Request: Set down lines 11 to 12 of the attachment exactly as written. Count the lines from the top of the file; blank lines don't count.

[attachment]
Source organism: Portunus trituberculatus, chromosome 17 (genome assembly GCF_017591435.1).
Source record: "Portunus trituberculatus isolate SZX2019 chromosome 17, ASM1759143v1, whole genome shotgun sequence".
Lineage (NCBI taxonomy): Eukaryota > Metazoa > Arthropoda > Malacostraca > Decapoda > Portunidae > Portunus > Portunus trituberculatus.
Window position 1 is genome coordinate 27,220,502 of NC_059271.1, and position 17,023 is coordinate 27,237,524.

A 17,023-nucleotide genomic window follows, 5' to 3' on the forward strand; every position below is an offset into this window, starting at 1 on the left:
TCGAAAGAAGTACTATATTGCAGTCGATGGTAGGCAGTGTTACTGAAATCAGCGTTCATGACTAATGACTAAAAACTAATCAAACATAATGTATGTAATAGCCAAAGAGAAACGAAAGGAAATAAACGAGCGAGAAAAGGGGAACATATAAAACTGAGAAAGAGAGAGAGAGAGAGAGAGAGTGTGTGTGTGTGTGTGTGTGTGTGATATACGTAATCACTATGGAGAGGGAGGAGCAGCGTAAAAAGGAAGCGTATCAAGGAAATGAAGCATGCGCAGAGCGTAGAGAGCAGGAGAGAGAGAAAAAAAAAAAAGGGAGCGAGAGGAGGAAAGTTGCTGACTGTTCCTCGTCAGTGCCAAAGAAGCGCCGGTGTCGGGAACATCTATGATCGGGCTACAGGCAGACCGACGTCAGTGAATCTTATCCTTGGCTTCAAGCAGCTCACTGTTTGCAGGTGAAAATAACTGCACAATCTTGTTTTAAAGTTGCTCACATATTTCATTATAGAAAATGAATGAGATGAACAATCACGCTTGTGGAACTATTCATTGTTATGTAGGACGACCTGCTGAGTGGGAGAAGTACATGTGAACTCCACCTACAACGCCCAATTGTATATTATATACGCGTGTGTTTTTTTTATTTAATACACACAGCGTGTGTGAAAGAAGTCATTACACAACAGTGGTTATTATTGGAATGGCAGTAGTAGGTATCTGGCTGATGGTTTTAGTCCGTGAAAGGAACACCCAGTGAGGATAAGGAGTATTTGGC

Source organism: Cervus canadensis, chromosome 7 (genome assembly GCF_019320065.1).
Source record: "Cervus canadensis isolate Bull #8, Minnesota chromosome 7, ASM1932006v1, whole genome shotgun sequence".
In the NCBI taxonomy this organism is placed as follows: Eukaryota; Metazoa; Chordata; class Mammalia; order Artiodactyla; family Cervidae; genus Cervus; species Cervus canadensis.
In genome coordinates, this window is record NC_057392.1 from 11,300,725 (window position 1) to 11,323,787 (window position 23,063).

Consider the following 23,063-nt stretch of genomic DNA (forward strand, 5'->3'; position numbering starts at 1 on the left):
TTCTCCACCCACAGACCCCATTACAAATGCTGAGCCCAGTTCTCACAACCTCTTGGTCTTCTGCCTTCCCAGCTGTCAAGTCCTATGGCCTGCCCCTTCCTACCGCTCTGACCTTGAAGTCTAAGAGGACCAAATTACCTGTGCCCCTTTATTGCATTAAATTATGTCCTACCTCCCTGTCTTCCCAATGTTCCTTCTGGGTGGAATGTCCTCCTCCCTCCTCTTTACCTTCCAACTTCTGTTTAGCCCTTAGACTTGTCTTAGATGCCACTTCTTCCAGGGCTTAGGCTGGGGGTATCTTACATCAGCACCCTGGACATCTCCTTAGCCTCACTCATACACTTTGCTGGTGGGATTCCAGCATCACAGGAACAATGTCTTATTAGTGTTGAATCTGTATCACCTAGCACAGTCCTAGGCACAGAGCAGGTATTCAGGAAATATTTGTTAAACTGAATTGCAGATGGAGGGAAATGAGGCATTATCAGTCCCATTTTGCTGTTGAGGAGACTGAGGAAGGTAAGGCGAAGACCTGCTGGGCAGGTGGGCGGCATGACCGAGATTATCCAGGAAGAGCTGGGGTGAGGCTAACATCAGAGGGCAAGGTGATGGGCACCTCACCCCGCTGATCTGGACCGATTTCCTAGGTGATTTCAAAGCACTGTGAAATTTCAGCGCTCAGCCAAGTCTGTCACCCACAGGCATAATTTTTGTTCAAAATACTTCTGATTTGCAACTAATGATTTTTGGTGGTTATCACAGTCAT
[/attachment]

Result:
Consider the following 23,063-nt stretch of genomic DNA (forward strand, 5'->3'; position numbering starts at 1 on the left):
TTCTCCACCCACAGACCCCATTACAAATGCTGAGCCCAGTTCTCACAACCTCTTGGTCTTCTGCCTTCCCAGCTGTCAAGTCCTATGGCCTGCCCCTTCCTACCGCTCTGACCTTGAAGTCTAAGAGGACCAAATTACCTGTGCCCCTTTATTGCATTAAATTATGTCCTACCTCCCTGTCTTCCCAATGTTCCTTCTGGGTGGAATGTCCTCCTCCCTCCTCTTTACCTTCCAACTTCTGTTTAGCCCTTAGACTTGTCTTAGATGCCACTTCTTCCAGGGCTTAGGCTGGGGGTATCTTACATCAGCACCCTGGACATCTCCTTAGCCTCACTCATACACTTTGCTGGTGGGATTCCAGCATCACAGGAACAATGTCTTATTAGTGTTGAATCTGTATCACCTAGCACAGTCCTAGGCACAGAGCAGGTATTCAGGAAATATTTGTTAAACTGAATTGCAGATGGAGGGAAATGAGGCATTATCAGTCCCATTTTGCTGTTGAGGAGACTGAGGAAGGTAAGGCGAAGACCTGCTGGGCAGGTGGGCGGCATGACCGAGATTATCCAGGAAGAGCTGGGGTGAGGCTAACATCAGAGGGCAAGGTGATGGGCACCTCACCCCGCTGATCTGGACCGATTTCCTAGGTGATTTCAAAGCACTGTGAAATTTCAGCGCTCAGCCAAGTCTGTCACCCACAGGCATAATTTTTGTTCAAAATACTTCTGATTTGCAACTAATGATTTTTGGTGGTTATCACAGTCAT